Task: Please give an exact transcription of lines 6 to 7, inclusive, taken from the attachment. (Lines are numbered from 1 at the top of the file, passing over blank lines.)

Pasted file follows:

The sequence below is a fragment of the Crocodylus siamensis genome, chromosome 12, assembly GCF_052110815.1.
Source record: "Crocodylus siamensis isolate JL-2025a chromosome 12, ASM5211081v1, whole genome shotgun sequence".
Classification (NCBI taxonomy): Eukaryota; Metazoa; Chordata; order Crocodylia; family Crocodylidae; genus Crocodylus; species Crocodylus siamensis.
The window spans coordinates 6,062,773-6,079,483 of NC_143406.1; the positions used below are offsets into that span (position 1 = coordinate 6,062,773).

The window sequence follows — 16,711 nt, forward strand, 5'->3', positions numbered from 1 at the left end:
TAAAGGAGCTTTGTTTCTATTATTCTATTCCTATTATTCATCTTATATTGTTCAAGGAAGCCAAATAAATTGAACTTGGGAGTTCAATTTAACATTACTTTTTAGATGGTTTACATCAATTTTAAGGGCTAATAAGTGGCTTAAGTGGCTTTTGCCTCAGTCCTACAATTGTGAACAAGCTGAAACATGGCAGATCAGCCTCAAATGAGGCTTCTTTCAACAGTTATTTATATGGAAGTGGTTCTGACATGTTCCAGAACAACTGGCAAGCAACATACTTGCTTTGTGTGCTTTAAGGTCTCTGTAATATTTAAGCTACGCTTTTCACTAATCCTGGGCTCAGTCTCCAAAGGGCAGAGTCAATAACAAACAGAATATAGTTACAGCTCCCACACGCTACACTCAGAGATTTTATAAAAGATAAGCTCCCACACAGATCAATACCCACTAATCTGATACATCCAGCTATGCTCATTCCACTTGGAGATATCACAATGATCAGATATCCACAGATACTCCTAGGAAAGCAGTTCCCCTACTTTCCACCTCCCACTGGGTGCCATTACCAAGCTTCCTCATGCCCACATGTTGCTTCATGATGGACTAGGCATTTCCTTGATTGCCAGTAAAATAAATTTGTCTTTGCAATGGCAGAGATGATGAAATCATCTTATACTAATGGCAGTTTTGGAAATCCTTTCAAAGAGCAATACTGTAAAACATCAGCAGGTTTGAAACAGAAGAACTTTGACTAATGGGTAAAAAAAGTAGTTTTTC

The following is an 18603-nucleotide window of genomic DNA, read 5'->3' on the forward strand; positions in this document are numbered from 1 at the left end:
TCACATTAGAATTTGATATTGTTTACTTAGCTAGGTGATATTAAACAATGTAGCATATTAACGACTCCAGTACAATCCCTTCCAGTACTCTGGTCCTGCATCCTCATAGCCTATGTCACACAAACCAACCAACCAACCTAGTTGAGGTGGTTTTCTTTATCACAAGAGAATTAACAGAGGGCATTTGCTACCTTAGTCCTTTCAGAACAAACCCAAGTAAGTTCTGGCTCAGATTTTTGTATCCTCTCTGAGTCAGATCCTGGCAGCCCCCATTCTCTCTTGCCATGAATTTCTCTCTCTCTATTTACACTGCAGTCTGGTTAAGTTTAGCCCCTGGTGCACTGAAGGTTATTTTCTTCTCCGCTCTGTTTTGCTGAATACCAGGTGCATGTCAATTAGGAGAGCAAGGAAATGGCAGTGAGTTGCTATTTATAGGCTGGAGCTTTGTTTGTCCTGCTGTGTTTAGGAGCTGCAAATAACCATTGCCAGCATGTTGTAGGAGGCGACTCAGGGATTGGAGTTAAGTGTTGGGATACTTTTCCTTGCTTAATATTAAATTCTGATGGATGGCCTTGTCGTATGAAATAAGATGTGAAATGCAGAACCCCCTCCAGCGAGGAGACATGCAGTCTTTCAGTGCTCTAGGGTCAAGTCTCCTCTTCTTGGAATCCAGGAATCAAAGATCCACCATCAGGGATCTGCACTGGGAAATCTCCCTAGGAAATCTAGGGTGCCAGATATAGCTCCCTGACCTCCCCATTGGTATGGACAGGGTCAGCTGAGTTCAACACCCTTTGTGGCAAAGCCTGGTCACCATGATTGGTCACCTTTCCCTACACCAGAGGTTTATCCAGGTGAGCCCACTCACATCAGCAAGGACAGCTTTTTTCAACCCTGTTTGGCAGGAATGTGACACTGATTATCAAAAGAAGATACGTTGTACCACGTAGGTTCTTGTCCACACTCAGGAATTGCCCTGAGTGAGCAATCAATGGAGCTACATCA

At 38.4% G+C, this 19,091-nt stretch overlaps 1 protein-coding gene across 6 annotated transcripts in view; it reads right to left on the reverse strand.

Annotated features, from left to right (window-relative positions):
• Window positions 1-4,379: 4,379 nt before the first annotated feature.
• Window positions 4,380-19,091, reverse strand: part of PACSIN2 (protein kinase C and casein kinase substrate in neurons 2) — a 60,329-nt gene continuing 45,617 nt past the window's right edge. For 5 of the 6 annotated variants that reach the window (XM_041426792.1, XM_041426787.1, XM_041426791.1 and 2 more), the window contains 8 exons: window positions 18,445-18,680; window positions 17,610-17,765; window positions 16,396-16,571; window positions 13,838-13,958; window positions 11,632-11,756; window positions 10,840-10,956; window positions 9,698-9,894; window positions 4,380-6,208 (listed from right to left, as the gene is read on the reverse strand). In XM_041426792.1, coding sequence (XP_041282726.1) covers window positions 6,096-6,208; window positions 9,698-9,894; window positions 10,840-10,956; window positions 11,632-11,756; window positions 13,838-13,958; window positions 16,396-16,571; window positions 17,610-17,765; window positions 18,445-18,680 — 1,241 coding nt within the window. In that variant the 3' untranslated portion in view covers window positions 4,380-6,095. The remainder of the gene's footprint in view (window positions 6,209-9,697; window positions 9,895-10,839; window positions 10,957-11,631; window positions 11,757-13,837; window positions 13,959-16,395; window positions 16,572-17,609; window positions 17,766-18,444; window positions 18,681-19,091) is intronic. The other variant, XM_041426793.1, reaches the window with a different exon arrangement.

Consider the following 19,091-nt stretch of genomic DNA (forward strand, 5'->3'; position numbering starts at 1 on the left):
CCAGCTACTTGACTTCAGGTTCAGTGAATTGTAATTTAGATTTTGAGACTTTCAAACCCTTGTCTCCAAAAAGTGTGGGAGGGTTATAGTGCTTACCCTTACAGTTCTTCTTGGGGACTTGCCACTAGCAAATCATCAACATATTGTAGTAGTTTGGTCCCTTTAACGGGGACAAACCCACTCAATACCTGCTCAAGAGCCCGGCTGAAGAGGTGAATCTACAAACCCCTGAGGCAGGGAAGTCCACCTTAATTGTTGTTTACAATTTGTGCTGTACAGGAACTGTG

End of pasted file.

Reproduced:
TAAAGGAGCTTTGTTTCTATTATTCTATTCCTATTATTCATCTTATATTGTTCAAGGAAGCCAAATAAATTGAACTTGGGAGTTCAATTTAACATTACTTTTTAGATGGTTTACATCAATTTTAAGGGCTAATAAGTGGCTTAAGTGGCTTTTGCCTCAGTCCTACAATTGTGAACAAGCTGAAACATGGCAGATCAGCCTCAAATGAGGCTTCTTTCAACAGTTATTTATATGGAAGTGGTTCTGACATGTTCCAGAACAACTGGCAAGCAACATACTTGCTTTGTGTGCTTTAAGGTCTCTGTAATATTTAAGCTACGCTTTTCACTAATCCTGGGCTCAGTCTCCAAAGGGCAGAGTCAATAACAAACAGAATATAGTTACAGCTCCCACACGCTACACTCAGAGATTTTATAAAAGATAAGCTCCCACACAGATCAATACCCACTAATCTGATACATCCAGCTATGCTCATTCCACTTGGAGATATCACAATGATCAGATATCCACAGATACTCCTAGGAAAGCAGTTCCCCTACTTTCCACCTCCCACTGGGTGCCATTACCAAGCTTCCTCATGCCCACATGTTGCTTCATGATGGACTAGGCATTTCCTTGATTGCCAGTAAAATAAATTTGTCTTTGCAATGGCAGAGATGATGAAATCATCTTATACTAATGGCAGTTTTGGAAATCCTTTCAAAGAGCAATACTGTAAAACATCAGCAGGTTTGAAACAGAAGAACTTTGACTAATGGGTAAAAAAAGTAGTTTTTC

The following is an 18603-nucleotide window of genomic DNA, read 5'->3' on the forward strand; positions in this document are numbered from 1 at the left end: